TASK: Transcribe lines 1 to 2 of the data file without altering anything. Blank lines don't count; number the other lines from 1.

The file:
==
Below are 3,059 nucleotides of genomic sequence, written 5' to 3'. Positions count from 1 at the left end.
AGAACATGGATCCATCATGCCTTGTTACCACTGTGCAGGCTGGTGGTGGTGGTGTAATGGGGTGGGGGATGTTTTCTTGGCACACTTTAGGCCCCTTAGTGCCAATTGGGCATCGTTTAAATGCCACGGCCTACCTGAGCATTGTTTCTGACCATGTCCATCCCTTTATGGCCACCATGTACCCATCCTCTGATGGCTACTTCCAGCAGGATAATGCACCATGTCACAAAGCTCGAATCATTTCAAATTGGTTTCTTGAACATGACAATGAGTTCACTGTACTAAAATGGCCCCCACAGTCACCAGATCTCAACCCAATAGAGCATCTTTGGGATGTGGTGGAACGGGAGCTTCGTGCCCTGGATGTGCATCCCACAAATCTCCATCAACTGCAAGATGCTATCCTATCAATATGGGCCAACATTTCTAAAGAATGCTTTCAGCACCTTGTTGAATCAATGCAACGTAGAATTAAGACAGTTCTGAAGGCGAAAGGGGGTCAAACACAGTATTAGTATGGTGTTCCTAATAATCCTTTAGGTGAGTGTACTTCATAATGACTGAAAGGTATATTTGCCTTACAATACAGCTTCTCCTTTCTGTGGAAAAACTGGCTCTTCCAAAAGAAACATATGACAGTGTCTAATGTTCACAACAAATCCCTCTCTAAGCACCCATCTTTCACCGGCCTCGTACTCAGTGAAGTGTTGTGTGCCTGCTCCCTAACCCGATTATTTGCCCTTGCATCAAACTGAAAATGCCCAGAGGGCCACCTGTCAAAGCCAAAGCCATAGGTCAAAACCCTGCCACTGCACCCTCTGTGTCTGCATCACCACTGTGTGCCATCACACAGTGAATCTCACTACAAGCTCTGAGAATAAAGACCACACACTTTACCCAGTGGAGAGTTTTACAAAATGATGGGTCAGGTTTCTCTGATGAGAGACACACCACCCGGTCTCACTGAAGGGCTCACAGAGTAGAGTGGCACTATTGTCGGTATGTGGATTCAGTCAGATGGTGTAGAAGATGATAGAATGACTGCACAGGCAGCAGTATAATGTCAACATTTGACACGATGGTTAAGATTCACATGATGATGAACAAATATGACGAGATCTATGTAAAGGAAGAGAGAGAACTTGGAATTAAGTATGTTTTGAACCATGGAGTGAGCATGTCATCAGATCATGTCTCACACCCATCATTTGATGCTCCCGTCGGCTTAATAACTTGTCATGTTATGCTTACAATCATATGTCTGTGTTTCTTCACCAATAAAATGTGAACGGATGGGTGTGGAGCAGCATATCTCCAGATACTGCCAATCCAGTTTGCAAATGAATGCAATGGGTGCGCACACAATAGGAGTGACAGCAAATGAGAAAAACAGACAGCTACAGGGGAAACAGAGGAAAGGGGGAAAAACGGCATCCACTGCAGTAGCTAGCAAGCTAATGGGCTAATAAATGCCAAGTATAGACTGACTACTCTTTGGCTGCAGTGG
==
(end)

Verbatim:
Below are 3,059 nucleotides of genomic sequence, written 5' to 3'. Positions count from 1 at the left end.
AGAACATGGATCCATCATGCCTTGTTACCACTGTGCAGGCTGGTGGTGGTGGTGTAATGGGGTGGGGGATGTTTTCTTGGCACACTTTAGGCCCCTTAGTGCCAATTGGGCATCGTTTAAATGCCACGGCCTACCTGAGCATTGTTTCTGACCATGTCCATCCCTTTATGGCCACCATGTACCCATCCTCTGATGGCTACTTCCAGCAGGATAATGCACCATGTCACAAAGCTCGAATCATTTCAAATTGGTTTCTTGAACATGACAATGAGTTCACTGTACTAAAATGGCCCCCACAGTCACCAGATCTCAACCCAATAGAGCATCTTTGGGATGTGGTGGAACGGGAGCTTCGTGCCCTGGATGTGCATCCCACAAATCTCCATCAACTGCAAGATGCTATCCTATCAATATGGGCCAACATTTCTAAAGAATGCTTTCAGCACCTTGTTGAATCAATGCAACGTAGAATTAAGACAGTTCTGAAGGCGAAAGGGGGTCAAACACAGTATTAGTATGGTGTTCCTAATAATCCTTTAGGTGAGTGTACTTCATAATGACTGAAAGGTATATTTGCCTTACAATACAGCTTCTCCTTTCTGTGGAAAAACTGGCTCTTCCAAAAGAAACATATGACAGTGTCTAATGTTCACAACAAATCCCTCTCTAAGCACCCATCTTTCACCGGCCTCGTACTCAGTGAAGTGTTGTGTGCCTGCTCCCTAACCCGATTATTTGCCCTTGCATCAAACTGAAAATGCCCAGAGGGCCACCTGTCAAAGCCAAAGCCATAGGTCAAAACCCTGCCACTGCACCCTCTGTGTCTGCATCACCACTGTGTGCCATCACACAGTGAATCTCACTACAAGCTCTGAGAATAAAGACCACACACTTTACCCAGTGGAGAGTTTTACAAAATGATGGGTCAGGTTTCTCTGATGAGAGACACACCACCCGGTCTCACTGAAGGGCTCACAGAGTAGAGTGGCACTATTGTCGGTATGTGGATTCAGTCAGATGGTGTAGAAGATGATAGAATGACTGCACAGGCAGCAGTATAATGTCAACATTTGACACGATGGTTAAGATTCACATGATGATGAACAAATATGACGAGATCTATGTAAAGGAAGAGAGAGAACTTGGAATTAAGTATGTTTTGAACCATGGAGTGAGCATGTCATCAGATCATGTCTCACACCCATCATTTGATGCTCCCGTCGGCTTAATAACTTGTCATGTTATGCTTACAATCATATGTCTGTGTTTCTTCACCAATAAAATGTGAACGGATGGGTGTGGAGCAGCATATCTCCAGATACTGCCAATCCAGTTTGCAAATGAATGCAATGGGTGCGCACACAATAGGAGTGACAGCAAATGAGAAAAACAGACAGCTACAGGGGAAACAGAGGAAAGGGGGAAAAACGGCATCCACTGCAGTAGCTAGCAAGCTAATGGGCTAATAAATGCCAAGTATAGACTGACTACTCTTTGGCTGCAGTGG